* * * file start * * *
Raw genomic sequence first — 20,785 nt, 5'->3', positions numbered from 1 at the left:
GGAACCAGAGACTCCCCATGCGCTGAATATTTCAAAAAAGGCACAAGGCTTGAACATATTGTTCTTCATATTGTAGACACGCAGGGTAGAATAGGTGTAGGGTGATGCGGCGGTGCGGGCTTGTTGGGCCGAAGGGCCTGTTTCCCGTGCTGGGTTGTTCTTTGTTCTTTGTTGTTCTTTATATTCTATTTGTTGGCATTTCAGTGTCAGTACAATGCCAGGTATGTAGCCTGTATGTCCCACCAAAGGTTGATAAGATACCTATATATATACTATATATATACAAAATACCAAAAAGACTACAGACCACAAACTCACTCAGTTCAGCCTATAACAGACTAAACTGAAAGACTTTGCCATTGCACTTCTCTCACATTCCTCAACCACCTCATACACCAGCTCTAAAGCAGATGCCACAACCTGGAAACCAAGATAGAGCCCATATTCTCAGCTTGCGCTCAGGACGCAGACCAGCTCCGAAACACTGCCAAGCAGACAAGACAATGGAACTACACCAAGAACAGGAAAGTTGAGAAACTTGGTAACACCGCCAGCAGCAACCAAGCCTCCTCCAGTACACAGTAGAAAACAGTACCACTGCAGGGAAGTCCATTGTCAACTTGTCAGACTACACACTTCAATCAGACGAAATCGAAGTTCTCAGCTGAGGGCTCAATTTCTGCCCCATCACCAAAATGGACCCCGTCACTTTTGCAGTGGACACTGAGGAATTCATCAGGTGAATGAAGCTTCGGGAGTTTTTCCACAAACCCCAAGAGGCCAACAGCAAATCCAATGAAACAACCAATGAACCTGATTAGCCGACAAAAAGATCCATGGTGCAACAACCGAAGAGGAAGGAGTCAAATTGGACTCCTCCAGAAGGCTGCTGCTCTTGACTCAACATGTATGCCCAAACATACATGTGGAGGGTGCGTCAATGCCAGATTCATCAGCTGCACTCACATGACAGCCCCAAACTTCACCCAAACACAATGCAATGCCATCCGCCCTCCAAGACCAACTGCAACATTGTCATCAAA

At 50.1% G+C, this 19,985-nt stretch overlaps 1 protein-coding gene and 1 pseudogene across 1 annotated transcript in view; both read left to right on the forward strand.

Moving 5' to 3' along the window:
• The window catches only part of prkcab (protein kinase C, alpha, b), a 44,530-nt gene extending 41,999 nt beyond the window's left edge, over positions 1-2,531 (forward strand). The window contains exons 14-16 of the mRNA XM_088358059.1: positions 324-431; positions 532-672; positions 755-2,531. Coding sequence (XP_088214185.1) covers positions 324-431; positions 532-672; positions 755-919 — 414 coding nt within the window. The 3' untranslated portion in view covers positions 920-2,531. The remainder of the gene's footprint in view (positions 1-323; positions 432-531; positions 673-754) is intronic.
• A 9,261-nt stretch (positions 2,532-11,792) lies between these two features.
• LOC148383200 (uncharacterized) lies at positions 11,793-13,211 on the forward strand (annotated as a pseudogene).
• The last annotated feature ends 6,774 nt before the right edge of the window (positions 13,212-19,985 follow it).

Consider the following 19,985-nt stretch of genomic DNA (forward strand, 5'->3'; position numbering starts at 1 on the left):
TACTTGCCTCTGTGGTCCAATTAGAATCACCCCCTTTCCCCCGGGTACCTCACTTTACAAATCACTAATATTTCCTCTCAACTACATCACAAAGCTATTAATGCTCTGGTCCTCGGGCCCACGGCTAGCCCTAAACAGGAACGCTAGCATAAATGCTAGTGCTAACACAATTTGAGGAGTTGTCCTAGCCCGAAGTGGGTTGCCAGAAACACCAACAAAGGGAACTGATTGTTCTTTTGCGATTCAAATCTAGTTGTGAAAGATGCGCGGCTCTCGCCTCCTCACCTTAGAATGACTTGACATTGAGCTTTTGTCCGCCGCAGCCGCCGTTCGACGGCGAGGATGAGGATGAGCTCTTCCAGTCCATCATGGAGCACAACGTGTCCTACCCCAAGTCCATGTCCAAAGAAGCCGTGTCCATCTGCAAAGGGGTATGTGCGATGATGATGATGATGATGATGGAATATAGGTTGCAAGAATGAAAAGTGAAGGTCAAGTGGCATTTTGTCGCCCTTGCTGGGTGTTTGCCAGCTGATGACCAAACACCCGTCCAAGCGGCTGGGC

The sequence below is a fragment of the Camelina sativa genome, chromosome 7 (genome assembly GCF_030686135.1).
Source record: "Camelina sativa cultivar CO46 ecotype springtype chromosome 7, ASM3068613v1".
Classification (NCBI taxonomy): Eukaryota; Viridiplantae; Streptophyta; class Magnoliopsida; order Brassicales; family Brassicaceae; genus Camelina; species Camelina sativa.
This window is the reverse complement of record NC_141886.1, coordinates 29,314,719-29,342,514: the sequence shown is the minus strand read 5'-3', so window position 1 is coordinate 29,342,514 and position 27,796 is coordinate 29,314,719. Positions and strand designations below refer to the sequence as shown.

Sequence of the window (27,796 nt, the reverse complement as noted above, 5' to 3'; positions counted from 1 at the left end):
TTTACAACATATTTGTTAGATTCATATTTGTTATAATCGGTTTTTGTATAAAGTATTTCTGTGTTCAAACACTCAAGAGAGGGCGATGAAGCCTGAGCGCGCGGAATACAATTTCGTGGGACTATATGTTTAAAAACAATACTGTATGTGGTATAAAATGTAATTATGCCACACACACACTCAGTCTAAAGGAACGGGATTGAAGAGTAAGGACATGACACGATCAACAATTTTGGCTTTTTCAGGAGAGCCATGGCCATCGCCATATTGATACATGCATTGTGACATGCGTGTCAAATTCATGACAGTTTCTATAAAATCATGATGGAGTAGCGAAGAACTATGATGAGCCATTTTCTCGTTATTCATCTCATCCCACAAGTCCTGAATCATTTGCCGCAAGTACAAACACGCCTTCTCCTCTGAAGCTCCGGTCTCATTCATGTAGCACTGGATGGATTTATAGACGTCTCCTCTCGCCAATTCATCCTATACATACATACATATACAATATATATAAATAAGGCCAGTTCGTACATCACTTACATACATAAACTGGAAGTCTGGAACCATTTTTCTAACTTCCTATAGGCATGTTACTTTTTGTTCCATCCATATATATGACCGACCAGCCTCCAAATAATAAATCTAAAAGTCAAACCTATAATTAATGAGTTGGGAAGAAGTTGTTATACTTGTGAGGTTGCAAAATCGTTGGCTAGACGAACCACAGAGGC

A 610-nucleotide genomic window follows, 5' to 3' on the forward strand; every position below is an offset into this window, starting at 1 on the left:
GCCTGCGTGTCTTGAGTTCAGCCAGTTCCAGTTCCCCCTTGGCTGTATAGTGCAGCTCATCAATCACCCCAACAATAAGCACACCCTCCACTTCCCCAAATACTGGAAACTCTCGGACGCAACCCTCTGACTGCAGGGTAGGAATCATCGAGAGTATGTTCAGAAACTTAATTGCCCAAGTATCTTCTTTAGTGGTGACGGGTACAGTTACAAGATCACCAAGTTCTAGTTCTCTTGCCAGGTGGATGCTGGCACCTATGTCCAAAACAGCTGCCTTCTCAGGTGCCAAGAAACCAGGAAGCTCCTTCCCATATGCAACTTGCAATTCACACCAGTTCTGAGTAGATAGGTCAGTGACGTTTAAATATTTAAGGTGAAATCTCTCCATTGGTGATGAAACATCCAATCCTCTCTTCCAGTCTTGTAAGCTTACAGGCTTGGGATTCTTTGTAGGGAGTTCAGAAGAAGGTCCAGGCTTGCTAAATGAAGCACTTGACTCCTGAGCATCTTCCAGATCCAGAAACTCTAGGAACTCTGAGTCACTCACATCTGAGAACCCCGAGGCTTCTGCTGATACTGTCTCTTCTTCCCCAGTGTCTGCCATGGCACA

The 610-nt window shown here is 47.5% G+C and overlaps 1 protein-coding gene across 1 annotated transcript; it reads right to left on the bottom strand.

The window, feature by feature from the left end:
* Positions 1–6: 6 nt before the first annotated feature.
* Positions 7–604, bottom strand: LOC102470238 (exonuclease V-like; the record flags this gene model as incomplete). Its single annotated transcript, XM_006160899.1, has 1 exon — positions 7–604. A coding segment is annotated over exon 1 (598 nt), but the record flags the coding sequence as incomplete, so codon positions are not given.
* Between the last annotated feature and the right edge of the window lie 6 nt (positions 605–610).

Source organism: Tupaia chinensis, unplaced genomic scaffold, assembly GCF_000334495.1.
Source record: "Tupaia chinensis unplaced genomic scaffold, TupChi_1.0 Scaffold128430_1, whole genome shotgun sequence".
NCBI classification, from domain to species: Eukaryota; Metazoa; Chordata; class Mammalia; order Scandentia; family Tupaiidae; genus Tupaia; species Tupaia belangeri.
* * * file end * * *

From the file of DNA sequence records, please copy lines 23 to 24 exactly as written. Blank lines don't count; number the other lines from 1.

* Between the last annotated feature and the right edge of the window lie 6 nt (positions 605–610).

Source organism: Tupaia chinensis, unplaced genomic scaffold, assembly GCF_000334495.1.